After the mission, a number of glaring mistakes were identified. When populating the various ecosystems with plants, species from all over the world were chosen and clumped together. Rather than resembling a natural ecosystem, in which different species have evolved to occupy different niches, brand new combinations of species were inadvertently being tried out. It did not work well, and  a few very successful species tended to crowd out the rest. The soil chosen was way too rich in organic matter, which contributed to the oxygen/carbon dioxide problems. And crops (like peanuts and soybeans) that depend on species-specific soil bacteria called rhizobia to grow didn’t get what they needed. These were all problems that agricultural specialists could have identified quickly. In fact, experts at the University of Arizona pointed out the problems with the rich organic soil, but they were ignored.

Eventually, the crew threw in the towel. The mission ended exactly two years after it started, in 1993. It’s pretty amazing they toughed it out for so long! I would have been banging on the air lock after a week.

Mission 2. The second mission lasted from March 1994–September 1994 and included 7 Biospherians. This time, having learned from the problems encountered during Mission 1, it was decided that spherians would rotate in and out in 180 day shifts and scientists and other personnel would be allowed to visit. By April of that year, some of the top managers of the project (including John Allen and Margaret Augustine) were replaced. Apparently Biosphere 2, which was originally conceived as a money-making venture, was requiring big infusions of cash and funder Ed Bass had had enough. A few days after Allen and Augustine were dismissed, two of the original Biospherians broke into the sphere, breaching the airlocks and deflating the system’s air pressurizer. They said their goal was to warn their comrades inside about the change in management. In the aftermath, a number of people connected to the Biosphere project accused John Allen of running a cult, including former Biosphere official Stephen Storm and the mother of Biospherian Abigail Alling. Among other things, they accused Allen of brainwashing and even physically abusing the Synergists who lived on his ranch.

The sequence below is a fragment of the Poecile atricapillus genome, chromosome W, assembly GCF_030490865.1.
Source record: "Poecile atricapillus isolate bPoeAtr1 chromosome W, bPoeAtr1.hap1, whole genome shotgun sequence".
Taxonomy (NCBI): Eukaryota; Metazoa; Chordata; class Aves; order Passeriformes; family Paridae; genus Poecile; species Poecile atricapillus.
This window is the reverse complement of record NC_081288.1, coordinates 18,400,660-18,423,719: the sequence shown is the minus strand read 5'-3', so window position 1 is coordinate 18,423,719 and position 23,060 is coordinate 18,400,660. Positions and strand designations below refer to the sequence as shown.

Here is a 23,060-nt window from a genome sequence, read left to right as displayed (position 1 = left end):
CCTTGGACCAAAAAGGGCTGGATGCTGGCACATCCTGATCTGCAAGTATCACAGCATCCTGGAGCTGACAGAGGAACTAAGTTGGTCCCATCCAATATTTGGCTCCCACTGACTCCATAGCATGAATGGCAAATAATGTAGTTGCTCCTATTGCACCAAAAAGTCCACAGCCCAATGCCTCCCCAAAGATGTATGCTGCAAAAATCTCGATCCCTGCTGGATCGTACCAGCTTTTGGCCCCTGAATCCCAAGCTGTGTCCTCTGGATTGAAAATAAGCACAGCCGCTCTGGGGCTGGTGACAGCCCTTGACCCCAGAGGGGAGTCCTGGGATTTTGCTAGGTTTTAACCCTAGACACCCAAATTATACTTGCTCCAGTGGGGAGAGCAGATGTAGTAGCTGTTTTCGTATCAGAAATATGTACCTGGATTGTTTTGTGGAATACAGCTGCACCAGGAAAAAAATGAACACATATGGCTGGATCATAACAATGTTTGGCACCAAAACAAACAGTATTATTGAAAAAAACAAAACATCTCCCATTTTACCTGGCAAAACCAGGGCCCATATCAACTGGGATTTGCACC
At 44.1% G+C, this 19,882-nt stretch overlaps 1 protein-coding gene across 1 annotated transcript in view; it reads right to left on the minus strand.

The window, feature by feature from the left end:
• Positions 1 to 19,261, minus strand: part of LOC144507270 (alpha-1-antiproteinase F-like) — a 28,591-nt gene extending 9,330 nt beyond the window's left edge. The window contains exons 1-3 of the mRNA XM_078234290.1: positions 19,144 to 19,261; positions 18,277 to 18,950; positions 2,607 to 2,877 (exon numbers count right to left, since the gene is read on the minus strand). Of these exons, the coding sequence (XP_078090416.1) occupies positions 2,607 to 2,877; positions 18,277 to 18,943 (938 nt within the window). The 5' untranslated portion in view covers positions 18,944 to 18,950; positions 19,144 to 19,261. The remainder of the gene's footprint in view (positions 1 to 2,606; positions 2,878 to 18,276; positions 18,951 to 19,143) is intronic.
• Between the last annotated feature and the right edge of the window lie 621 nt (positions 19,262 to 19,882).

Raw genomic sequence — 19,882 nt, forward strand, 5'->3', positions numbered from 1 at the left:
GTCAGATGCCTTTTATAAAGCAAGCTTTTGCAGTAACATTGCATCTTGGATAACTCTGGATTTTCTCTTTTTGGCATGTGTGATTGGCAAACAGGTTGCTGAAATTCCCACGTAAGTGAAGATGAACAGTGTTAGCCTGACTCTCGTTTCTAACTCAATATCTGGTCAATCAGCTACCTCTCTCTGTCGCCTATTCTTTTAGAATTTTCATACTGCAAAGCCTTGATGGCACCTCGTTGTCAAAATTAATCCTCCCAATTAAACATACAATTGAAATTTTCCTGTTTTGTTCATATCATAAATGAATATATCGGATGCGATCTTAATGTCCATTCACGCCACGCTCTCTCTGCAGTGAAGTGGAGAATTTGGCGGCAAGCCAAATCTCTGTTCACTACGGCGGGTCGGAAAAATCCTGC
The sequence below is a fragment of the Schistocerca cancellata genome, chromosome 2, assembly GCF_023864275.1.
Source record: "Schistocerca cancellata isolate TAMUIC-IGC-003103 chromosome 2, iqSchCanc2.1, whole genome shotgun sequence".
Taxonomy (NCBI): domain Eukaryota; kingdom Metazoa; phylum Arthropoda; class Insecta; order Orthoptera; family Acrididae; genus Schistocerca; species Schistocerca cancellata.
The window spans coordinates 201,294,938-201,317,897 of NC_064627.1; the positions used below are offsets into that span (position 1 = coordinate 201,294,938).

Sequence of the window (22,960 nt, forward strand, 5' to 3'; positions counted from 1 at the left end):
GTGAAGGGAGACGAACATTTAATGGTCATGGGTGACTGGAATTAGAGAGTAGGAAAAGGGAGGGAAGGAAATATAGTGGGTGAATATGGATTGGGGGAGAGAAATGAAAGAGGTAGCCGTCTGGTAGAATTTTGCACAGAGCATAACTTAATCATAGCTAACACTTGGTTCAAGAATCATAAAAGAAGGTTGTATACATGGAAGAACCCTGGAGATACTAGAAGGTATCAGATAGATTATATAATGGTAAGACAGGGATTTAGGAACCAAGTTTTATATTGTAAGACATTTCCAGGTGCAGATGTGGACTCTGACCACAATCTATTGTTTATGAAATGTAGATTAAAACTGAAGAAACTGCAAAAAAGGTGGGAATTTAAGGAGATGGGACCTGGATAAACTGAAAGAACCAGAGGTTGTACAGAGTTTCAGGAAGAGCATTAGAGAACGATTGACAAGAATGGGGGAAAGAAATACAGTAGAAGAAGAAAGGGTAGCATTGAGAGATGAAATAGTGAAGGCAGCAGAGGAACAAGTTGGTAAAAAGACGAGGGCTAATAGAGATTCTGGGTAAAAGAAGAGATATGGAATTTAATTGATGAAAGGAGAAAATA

Post-Biosphere Events. Eventually Ed Bass washed his hands of Biosphere 2.

First, Columbia University bought the facilities in 1995 and used them to conduct experiments. A lot of their work focused on manipulating carbon dioxide levels to simulate global warming.

Then, in 2oo7, the University of Arizona took over research at the sphere. It’s in their hands now. If you want to learn more about current research, you can visit their website. It seems like they are leveraging the unique blend of ecosystems to do some interesting ecology experiments.

I did a literature search to try and figure out what kind of scientific legacy this project left behind. It’s biggest contribution seems to have surrounded the hunger the biospherians were subjected to–a lot of great studies on calorie restriction came out of the work. As miserable as it must have been to be constantly hungry, the low-calorie, nutrient-rich diet that they ate contributed to pretty excellent health among the Biospherians. Their cholesterol, blood pressure, and glucose levels all fell. Perhaps Biosphere 2 should be rebranded as a health spa!

The early years of Biosphere 2 were a sort of fascinating debacle, but there may be many decades of research that lie ahead. Maybe it will end up lasting 100 years.

Want to go visit the Biosphere after reading all of this? You’re in luck. They give tours! And apparently they are pretty good–Trip Advisor reviewers gave them 4 out of 5 stars. Next time I’m in Arizona…